The collapse of the Cologne city archives left two people dead and buried thousands of documents - some of which dated from the Middle Ages. Public prosecutors are considering pressing charges.
Cologne's Public Prosecutor's Office on Thursday revealed the findings of a years-long probe into what caused the city's archives building to collapse in 2009.
As was long expected, mismanagement and faulty construction of a metro line beneath the old city center was found to have led to the building's collapse. More specifically, a flaw in one of the underground diaphragm walls had caused so much water, sand and gravel to flow beneath the archive that it eventually caused the building's foundations to crumble and wash away.
The collapse of Germany's largest municipal archive led to two deaths and damages of more than 1 billion euros ($1.1 billion).
A speaker for the prosecutor's office said that it would "very swiftly" decide whether to press ahead with charges against some 100 people it has held potentially responsible for the incident, all of whom were involved in building the metro line. Cologne's prosecutor would need to act quickly, however. By law, charges can only be pursued up to 10 years after the incident.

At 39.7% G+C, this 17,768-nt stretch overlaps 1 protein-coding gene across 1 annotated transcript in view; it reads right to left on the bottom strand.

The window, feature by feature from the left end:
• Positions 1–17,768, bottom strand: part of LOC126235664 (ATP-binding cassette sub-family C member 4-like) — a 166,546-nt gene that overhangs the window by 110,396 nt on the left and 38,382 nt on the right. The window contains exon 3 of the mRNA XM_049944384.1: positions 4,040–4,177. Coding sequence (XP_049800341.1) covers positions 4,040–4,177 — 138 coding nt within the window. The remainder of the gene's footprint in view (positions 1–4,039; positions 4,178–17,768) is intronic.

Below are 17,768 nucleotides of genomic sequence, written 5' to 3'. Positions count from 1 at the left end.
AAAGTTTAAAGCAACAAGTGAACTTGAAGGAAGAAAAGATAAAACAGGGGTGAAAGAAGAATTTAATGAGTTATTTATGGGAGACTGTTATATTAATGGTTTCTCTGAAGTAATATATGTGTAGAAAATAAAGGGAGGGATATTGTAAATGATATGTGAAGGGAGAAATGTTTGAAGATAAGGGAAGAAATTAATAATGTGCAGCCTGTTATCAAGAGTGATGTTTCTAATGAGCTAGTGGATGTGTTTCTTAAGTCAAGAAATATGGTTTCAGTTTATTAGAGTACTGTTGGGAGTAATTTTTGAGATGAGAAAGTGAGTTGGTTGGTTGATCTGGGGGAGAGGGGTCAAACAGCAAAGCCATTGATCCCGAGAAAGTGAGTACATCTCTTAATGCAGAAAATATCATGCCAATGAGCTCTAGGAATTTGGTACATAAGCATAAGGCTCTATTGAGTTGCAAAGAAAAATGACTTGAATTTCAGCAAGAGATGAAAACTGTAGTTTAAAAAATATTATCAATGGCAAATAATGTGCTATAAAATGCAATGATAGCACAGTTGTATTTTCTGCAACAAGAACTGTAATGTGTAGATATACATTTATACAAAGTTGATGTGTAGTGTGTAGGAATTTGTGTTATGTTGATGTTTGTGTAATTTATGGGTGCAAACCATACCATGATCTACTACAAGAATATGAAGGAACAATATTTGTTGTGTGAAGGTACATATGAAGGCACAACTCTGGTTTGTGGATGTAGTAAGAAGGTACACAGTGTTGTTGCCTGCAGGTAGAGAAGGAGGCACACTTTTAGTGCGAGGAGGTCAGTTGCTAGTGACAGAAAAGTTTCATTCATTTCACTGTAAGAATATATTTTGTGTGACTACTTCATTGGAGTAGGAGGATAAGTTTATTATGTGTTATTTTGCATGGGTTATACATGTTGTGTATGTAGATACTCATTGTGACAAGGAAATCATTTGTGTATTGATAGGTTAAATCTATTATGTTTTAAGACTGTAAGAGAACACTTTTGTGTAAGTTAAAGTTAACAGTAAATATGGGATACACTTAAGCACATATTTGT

Should the prosecution go ahead, suspects would likely face charges of homicide and hazardous building practices.
Civil proceedings against the suspected guilty parties are also expected to run in tandem with the criminal case.
Controversially, no executives from Cologne's KVB transport company have been implicated in the collapse, despite the firm functioning as chief supervisor of the whole metro construction project before the archive building collapsed.
The archive building contained around 65,000 documents connected to the city's history, with some of the material dating back to the year 922. Amongst the treasures buried in the rubble were papers left by the composer Jacques Offenbach and the postwar writer Heinrich Böll.
Parties tasked with uncovering the cause of the collapse were forced to delay their inspection for more than six months after the collapse, unable to move forward until all of the buried archive materials had been salvaged.
dm/kms (dpa, AFP)